Louisville Real Estate Blog | Brad Long Real Estate Group | Keller Williams Louisville East

Construction Starts on Bridge to Connect Downtown Louisville and Jeffersonville

After a very long multiple year wait, the groundbreaking took place on the bridge that will connect downtown Louisville and Jeffersonville. The governor, community leaders and many residents were on hand to witness the beginning of the construction of the bridge. The downtown crossing is half of the $2.6 billion Ohio River Bridges Project.

The other half is an East End bridge that will connect Prospect Kentucky with Utica, Indiana. Both bridges are scheduled to be completed  in 2016. The new downtown bridge will carry six lanes of northbound Interstate 65 traffic, working in tandem with a revamped Kennedy Bridge, which will be converted to six lanes of southbound traffic. The downtown bridge project is expected to employ about 500 people.

Please visit Louisville Real Estate for all of your real estate needs in the Louisivlle, KY area.
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LOCAL REALTORS HAPPY WITH LOUISVILLE INCREASE IN HOME SALES

Flash-Local real estate professionals are elated over latest stats showing how hot the Jefferson County real estate market and sales have become.  According to Metro Search Inc. statistics, 37% of the homes on the market in Jefferson County have been selling in 20 days or less. That includes the peak period of the real estate bubble in 2005 when 26% of the homes on the market sold in 20 days or less. Some experts are saying that some homes are actually selling in the first few days on the market. Home sales in Jefferson County for the first five months of this year are up 17% over the same period last year. Sales are pending on about 29% of the homes on the market in Jefferson County and other surrounding Kentucky counties, according to  the Greater Louisville Association of Realtors.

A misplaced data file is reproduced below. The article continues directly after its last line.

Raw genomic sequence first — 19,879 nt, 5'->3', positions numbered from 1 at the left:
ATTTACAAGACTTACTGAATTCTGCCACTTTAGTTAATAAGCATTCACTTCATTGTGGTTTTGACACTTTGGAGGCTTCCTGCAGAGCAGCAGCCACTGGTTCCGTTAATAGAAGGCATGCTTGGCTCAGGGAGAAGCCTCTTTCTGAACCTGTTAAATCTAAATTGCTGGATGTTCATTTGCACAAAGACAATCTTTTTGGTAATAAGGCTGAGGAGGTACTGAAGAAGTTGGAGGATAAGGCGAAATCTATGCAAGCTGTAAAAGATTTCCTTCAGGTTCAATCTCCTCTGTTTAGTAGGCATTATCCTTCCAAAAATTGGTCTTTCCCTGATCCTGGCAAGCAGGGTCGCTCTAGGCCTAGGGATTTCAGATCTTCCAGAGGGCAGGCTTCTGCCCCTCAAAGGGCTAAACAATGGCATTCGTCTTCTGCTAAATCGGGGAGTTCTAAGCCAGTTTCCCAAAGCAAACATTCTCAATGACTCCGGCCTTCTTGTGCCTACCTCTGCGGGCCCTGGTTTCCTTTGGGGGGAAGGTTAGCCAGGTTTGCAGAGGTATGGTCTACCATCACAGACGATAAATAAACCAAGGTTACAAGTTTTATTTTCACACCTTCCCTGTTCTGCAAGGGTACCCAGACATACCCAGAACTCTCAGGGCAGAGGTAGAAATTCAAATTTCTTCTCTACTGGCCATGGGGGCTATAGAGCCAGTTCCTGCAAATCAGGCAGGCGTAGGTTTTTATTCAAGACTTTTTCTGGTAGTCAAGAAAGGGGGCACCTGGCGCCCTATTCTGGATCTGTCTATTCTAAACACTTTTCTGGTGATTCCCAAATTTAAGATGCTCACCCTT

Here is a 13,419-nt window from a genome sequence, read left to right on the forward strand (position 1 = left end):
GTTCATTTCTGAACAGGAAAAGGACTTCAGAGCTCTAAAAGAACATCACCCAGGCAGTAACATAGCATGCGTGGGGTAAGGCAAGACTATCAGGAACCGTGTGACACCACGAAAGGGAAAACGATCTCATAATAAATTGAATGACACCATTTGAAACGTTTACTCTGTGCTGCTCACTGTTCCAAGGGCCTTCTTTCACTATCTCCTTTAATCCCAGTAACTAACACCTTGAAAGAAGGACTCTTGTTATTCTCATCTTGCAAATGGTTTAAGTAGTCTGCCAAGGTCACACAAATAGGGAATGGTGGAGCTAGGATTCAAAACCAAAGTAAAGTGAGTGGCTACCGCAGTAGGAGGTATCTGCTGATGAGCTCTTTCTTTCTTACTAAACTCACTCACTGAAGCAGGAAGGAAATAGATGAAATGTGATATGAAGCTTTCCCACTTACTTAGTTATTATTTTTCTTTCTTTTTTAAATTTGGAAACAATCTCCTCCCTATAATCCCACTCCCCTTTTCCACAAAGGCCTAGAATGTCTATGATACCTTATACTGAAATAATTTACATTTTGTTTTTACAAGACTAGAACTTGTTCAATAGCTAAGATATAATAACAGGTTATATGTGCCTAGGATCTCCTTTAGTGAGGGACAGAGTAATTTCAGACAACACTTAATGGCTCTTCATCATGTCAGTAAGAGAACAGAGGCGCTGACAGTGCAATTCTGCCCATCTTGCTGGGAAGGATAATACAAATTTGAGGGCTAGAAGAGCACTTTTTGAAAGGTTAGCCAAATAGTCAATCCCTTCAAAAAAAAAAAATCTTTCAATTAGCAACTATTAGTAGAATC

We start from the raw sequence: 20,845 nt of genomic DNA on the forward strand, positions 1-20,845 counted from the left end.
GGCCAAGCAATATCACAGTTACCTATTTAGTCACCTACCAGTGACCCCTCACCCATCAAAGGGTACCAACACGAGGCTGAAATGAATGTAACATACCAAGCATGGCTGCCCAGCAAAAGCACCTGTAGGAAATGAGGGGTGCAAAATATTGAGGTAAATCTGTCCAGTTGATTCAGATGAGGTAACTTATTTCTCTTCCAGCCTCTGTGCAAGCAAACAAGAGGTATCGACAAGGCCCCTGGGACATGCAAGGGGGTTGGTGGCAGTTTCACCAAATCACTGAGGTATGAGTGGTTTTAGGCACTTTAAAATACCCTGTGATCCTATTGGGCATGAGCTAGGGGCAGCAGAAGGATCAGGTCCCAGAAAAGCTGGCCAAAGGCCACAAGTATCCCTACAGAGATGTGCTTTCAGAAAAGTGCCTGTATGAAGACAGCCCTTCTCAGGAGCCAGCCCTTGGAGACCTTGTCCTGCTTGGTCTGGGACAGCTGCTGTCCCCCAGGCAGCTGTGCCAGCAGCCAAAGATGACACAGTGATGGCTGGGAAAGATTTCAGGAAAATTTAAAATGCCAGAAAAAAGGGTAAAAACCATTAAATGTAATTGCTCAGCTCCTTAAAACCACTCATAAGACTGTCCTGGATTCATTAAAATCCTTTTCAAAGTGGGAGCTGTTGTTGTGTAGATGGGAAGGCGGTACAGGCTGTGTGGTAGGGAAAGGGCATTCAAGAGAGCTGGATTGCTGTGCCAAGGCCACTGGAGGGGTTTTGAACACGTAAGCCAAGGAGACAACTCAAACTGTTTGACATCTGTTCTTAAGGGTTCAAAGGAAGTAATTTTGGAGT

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Always Check the Permit History of Your New Kentucky Home

When purchasing a new home, you want to always protect yourself from unwanted surprises. Yes we think we do everything possible like a home inspection, title searches, etc., but few of us ever think about going into the building department and asking about old permits that may have been taken out on the property that we are looking at to buy. You always want to find out as much as you can about the property before the closing.

I always suggest that the offer should include an inspection contingency even if you're making an offer in any kind of competition. The contingency wording should be broad enough for you to inspect whatever you deem necessary, so you will have the confidence that the home will satisfy your housing needs within a budget you can afford. You should always have the option to withdraw from the contract and have your deposit returned if the seller wont correct the problem(s) or at least participate in a mutual solution of the problem(s).